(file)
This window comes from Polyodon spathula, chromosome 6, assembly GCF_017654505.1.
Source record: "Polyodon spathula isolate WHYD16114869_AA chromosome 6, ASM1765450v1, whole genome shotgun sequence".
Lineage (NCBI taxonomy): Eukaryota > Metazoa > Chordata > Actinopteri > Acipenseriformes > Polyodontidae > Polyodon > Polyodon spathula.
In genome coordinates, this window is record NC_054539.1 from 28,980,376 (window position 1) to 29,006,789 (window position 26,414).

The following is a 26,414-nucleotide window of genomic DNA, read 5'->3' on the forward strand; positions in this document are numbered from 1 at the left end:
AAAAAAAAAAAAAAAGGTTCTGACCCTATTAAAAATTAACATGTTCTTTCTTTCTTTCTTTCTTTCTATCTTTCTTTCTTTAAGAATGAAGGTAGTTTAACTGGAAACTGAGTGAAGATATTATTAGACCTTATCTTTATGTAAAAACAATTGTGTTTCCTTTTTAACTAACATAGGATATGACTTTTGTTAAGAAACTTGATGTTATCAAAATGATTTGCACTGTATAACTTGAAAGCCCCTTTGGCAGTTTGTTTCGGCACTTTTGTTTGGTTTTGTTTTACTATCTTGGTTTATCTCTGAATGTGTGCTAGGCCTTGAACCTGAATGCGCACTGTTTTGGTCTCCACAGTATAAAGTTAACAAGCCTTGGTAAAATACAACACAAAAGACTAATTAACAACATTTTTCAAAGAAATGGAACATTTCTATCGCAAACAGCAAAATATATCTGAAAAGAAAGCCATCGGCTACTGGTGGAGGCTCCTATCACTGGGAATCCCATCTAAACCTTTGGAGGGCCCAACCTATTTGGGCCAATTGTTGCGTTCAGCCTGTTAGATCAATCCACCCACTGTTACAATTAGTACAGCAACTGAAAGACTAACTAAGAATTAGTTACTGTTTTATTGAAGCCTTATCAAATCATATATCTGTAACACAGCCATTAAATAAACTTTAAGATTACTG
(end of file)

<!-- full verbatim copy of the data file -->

This window comes from Polyodon spathula, chromosome 6, assembly GCF_017654505.1.
Source record: "Polyodon spathula isolate WHYD16114869_AA chromosome 6, ASM1765450v1, whole genome shotgun sequence".
Lineage (NCBI taxonomy): Eukaryota > Metazoa > Chordata > Actinopteri > Acipenseriformes > Polyodontidae > Polyodon > Polyodon spathula.
In genome coordinates, this window is record NC_054539.1 from 28,980,376 (window position 1) to 29,006,789 (window position 26,414).

The following is a 26,414-nucleotide window of genomic DNA, read 5'->3' on the forward strand; positions in this document are numbered from 1 at the left end:
AAAAAAAAAAAAAAAGGTTCTGACCCTATTAAAAATTAACATGTTCTTTCTTTCTTTCTTTCTTTCTATCTTTCTTTCTTTAAGAATGAAGGTAGTTTAACTGGAAACTGAGTGAAGATATTATTAGACCTTATCTTTATGTAAAAACAATTGTGTTTCCTTTTTAACTAACATAGGATATGACTTTTGTTAAGAAACTTGATGTTATCAAAATGATTTGCACTGTATAACTTGAAAGCCCCTTTGGCAGTTTGTTTCGGCACTTTTGTTTGGTTTTGTTTTACTATCTTGGTTTATCTCTGAATGTGTGCTAGGCCTTGAACCTGAATGCGCACTGTTTTGGTCTCCACAGTATAAAGTTAACAAGCCTTGGTAAAATACAACACAAAAGACTAATTAACAACATTTTTCAAAGAAATGGAACATTTCTATCGCAAACAGCAAAATATATCTGAAAAGAAAGCCATCGGCTACTGGTGGAGGCTCCTATCACTGGGAATCCCATCTAAACCTTTGGAGGGCCCAACCTATTTGGGCCAATTGTTGCGTTCAGCCTGTTAGATCAATCCACCCACTGTTACAATTAGTACAGCAACTGAAAGACTAACTAAGAATTAGTTACTGTTTTATTGAAGCCTTATCAAATCATATATCTGTAACACAGCCATTAAATAAACTTTAAGATTACTG